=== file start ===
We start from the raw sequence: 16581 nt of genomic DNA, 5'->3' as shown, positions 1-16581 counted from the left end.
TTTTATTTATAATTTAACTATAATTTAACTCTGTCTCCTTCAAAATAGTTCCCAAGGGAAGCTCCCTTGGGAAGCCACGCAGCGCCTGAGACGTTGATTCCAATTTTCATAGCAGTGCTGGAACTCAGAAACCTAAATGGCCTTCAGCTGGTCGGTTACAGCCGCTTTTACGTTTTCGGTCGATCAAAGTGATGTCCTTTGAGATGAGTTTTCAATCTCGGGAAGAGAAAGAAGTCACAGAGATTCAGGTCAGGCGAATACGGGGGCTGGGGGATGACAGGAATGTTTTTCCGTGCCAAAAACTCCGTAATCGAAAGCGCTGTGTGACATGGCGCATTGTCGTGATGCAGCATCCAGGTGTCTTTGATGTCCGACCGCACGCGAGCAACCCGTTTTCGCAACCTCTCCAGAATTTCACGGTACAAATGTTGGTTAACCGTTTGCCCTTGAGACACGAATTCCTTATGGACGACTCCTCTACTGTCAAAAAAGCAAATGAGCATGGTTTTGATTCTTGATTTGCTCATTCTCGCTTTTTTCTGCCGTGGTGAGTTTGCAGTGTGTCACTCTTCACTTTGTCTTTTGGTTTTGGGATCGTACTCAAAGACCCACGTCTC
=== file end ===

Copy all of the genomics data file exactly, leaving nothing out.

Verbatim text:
We start from the raw sequence: 16581 nt of genomic DNA, 5'->3' as shown, positions 1-16581 counted from the left end.
TTTTATTTATAATTTAACTATAATTTAACTCTGTCTCCTTCAAAATAGTTCCCAAGGGAAGCTCCCTTGGGAAGCCACGCAGCGCCTGAGACGTTGATTCCAATTTTCATAGCAGTGCTGGAACTCAGAAACCTAAATGGCCTTCAGCTGGTCGGTTACAGCCGCTTTTACGTTTTCGGTCGATCAAAGTGATGTCCTTTGAGATGAGTTTTCAATCTCGGGAAGAGAAAGAAGTCACAGAGATTCAGGTCAGGCGAATACGGGGGCTGGGGGATGACAGGAATGTTTTTCCGTGCCAAAAACTCCGTAATCGAAAGCGCTGTGTGACATGGCGCATTGTCGTGATGCAGCATCCAGGTGTCTTTGATGTCCGACCGCACGCGAGCAACCCGTTTTCGCAACCTCTCCAGAATTTCACGGTACAAATGTTGGTTAACCGTTTGCCCTTGAGACACGAATTCCTTATGGACGACTCCTCTACTGTCAAAAAAGCAAATGAGCATGGTTTTGATTCTTGATTTGCTCATTCTCGCTTTTTTCTGCCGTGGTGAGTTTGCAGTGTGTCACTCTTCACTTTGTCTTTTGGTTTTGGGATCGTACTCAAAGACCCACGTCTC